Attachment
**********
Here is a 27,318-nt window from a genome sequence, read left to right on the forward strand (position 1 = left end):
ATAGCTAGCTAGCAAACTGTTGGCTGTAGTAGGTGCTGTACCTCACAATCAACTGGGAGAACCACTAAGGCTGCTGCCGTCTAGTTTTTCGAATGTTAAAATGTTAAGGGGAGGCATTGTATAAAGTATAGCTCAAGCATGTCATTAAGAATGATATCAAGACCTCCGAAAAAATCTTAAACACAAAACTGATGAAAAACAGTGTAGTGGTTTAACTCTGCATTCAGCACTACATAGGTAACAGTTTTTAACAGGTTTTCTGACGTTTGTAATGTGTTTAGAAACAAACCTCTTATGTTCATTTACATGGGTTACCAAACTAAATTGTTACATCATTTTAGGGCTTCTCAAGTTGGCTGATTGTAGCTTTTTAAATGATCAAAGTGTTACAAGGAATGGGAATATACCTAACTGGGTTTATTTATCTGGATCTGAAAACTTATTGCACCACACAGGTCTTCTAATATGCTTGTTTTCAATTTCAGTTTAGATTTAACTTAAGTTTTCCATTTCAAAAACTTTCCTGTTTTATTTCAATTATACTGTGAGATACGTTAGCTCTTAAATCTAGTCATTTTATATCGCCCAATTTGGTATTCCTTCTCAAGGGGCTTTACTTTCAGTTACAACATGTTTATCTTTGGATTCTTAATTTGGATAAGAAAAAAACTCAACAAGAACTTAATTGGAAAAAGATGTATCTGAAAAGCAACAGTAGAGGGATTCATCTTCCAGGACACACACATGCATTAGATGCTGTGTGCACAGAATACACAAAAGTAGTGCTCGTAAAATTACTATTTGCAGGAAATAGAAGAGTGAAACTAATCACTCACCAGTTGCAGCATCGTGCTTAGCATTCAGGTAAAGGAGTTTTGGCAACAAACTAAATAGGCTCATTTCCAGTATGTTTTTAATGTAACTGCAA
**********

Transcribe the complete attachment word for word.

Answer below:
Here is a 27,318-nt window from a genome sequence, read left to right on the forward strand (position 1 = left end):
ATAGCTAGCTAGCAAACTGTTGGCTGTAGTAGGTGCTGTACCTCACAATCAACTGGGAGAACCACTAAGGCTGCTGCCGTCTAGTTTTTCGAATGTTAAAATGTTAAGGGGAGGCATTGTATAAAGTATAGCTCAAGCATGTCATTAAGAATGATATCAAGACCTCCGAAAAAATCTTAAACACAAAACTGATGAAAAACAGTGTAGTGGTTTAACTCTGCATTCAGCACTACATAGGTAACAGTTTTTAACAGGTTTTCTGACGTTTGTAATGTGTTTAGAAACAAACCTCTTATGTTCATTTACATGGGTTACCAAACTAAATTGTTACATCATTTTAGGGCTTCTCAAGTTGGCTGATTGTAGCTTTTTAAATGATCAAAGTGTTACAAGGAATGGGAATATACCTAACTGGGTTTATTTATCTGGATCTGAAAACTTATTGCACCACACAGGTCTTCTAATATGCTTGTTTTCAATTTCAGTTTAGATTTAACTTAAGTTTTCCATTTCAAAAACTTTCCTGTTTTATTTCAATTATACTGTGAGATACGTTAGCTCTTAAATCTAGTCATTTTATATCGCCCAATTTGGTATTCCTTCTCAAGGGGCTTTACTTTCAGTTACAACATGTTTATCTTTGGATTCTTAATTTGGATAAGAAAAAAACTCAACAAGAACTTAATTGGAAAAAGATGTATCTGAAAAGCAACAGTAGAGGGATTCATCTTCCAGGACACACACATGCATTAGATGCTGTGTGCACAGAATACACAAAAGTAGTGCTCGTAAAATTACTATTTGCAGGAAATAGAAGAGTGAAACTAATCACTCACCAGTTGCAGCATCGTGCTTAGCATTCAGGTAAAGGAGTTTTGGCAACAAACTAAATAGGCTCATTTCCAGTATGTTTTTAATGTAACTGCAA